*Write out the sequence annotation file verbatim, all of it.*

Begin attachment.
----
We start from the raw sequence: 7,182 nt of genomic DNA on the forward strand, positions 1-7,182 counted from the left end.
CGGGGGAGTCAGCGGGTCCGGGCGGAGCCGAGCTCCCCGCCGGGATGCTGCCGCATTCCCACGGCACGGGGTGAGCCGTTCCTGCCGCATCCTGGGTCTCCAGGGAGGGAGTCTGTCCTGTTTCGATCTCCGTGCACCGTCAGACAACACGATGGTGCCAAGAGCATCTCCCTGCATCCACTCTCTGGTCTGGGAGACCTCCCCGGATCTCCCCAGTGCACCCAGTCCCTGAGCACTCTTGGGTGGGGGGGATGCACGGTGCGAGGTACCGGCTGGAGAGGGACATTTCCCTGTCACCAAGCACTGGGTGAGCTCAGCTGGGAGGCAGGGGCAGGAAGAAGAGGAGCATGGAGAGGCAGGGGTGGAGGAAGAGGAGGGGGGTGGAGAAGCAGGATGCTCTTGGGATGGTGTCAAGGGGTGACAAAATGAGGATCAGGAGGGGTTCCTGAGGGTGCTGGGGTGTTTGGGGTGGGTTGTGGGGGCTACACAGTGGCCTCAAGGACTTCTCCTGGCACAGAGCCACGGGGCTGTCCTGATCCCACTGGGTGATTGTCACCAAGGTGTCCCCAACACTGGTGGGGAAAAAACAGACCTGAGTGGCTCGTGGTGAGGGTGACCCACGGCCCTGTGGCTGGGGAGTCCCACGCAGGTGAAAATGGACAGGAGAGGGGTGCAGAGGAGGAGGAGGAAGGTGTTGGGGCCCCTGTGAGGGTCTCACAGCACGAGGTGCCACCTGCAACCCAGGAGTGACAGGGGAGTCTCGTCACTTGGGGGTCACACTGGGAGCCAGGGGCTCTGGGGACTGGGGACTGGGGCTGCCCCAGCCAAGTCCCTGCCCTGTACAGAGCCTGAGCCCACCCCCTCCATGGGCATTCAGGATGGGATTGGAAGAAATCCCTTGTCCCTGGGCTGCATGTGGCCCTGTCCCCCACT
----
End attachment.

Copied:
We start from the raw sequence: 7,182 nt of genomic DNA on the forward strand, positions 1-7,182 counted from the left end.
CGGGGGAGTCAGCGGGTCCGGGCGGAGCCGAGCTCCCCGCCGGGATGCTGCCGCATTCCCACGGCACGGGGTGAGCCGTTCCTGCCGCATCCTGGGTCTCCAGGGAGGGAGTCTGTCCTGTTTCGATCTCCGTGCACCGTCAGACAACACGATGGTGCCAAGAGCATCTCCCTGCATCCACTCTCTGGTCTGGGAGACCTCCCCGGATCTCCCCAGTGCACCCAGTCCCTGAGCACTCTTGGGTGGGGGGGATGCACGGTGCGAGGTACCGGCTGGAGAGGGACATTTCCCTGTCACCAAGCACTGGGTGAGCTCAGCTGGGAGGCAGGGGCAGGAAGAAGAGGAGCATGGAGAGGCAGGGGTGGAGGAAGAGGAGGGGGGTGGAGAAGCAGGATGCTCTTGGGATGGTGTCAAGGGGTGACAAAATGAGGATCAGGAGGGGTTCCTGAGGGTGCTGGGGTGTTTGGGGTGGGTTGTGGGGGCTACACAGTGGCCTCAAGGACTTCTCCTGGCACAGAGCCACGGGGCTGTCCTGATCCCACTGGGTGATTGTCACCAAGGTGTCCCCAACACTGGTGGGGAAAAAACAGACCTGAGTGGCTCGTGGTGAGGGTGACCCACGGCCCTGTGGCTGGGGAGTCCCACGCAGGTGAAAATGGACAGGAGAGGGGTGCAGAGGAGGAGGAGGAAGGTGTTGGGGCCCCTGTGAGGGTCTCACAGCACGAGGTGCCACCTGCAACCCAGGAGTGACAGGGGAGTCTCGTCACTTGGGGGTCACACTGGGAGCCAGGGGCTCTGGGGACTGGGGACTGGGGCTGCCCCAGCCAAGTCCCTGCCCTGTACAGAGCCTGAGCCCACCCCCTCCATGGGCATTCAGGATGGGATTGGAAGAAATCCCTTGTCCCTGGGCTGCATGTGGCCCTGTCCCCCACT